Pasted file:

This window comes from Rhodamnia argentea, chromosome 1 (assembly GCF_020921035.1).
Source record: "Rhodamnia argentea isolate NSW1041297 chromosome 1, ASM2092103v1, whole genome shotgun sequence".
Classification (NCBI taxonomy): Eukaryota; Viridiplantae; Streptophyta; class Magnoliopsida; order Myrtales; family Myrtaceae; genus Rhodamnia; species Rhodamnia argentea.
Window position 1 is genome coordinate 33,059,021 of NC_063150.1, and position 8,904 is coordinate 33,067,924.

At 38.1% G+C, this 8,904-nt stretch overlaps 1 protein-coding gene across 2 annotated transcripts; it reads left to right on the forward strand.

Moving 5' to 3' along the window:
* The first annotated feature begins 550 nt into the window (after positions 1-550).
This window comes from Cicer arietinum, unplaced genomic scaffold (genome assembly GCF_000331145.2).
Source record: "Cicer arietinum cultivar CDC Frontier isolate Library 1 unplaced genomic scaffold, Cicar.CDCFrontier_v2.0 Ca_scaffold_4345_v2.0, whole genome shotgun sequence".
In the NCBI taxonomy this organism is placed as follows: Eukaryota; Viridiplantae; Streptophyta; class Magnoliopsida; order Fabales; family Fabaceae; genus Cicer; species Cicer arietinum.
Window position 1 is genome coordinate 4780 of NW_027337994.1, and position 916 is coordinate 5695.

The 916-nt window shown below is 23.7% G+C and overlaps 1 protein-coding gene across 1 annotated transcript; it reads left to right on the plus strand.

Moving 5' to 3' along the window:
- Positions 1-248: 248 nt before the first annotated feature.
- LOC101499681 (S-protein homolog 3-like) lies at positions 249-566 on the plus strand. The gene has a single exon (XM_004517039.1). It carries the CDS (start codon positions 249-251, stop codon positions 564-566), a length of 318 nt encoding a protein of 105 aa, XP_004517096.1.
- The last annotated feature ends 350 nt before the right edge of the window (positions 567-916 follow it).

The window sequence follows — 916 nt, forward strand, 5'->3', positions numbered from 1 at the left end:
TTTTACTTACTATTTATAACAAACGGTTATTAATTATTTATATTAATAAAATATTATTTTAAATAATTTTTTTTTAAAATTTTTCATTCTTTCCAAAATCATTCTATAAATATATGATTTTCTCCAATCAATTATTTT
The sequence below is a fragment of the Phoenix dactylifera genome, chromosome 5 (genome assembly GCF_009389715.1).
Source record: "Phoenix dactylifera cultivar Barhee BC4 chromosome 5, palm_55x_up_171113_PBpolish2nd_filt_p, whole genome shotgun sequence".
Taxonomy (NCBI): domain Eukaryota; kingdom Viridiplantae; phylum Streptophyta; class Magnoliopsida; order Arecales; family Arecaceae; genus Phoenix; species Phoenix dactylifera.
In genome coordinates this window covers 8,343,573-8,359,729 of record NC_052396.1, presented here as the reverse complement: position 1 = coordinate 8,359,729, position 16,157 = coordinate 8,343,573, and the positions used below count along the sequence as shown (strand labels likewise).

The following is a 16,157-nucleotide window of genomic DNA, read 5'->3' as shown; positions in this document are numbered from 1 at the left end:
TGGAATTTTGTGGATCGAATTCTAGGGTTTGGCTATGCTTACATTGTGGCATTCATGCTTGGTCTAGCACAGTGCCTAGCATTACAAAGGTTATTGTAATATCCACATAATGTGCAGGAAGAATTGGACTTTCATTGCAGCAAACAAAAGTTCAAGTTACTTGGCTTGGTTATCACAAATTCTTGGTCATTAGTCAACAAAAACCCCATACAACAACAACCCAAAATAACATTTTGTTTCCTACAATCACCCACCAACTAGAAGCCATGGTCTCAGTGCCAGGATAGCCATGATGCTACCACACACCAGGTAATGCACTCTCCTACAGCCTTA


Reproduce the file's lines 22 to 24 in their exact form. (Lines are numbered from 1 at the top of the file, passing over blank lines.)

In genome coordinates this window covers 8,343,573-8,359,729 of record NC_052396.1, presented here as the reverse complement: position 1 = coordinate 8,359,729, position 16,157 = coordinate 8,343,573, and the positions used below count along the sequence as shown (strand labels likewise).

The following is a 16,157-nucleotide window of genomic DNA, read 5'->3' as shown; positions in this document are numbered from 1 at the left end:
TGGAATTTTGTGGATCGAATTCTAGGGTTTGGCTATGCTTACATTGTGGCATTCATGCTTGGTCTAGCACAGTGCCTAGCATTACAAAGGTTATTGTAATATCCACATAATGTGCAGGAAGAATTGGACTTTCATTGCAGCAAACAAAAGTTCAAGTTACTTGGCTTGGTTATCACAAATTCTTGGTCATTAGTCAACAAAAACCCCATACAACAACAACCCAAAATAACATTTTGTTTCCTACAATCACCCACCAACTAGAAGCCATGGTCTCAGTGCCAGGATAGCCATGATGCTACCACACACCAGGTAATGCACTCTCCTACAGCCTTA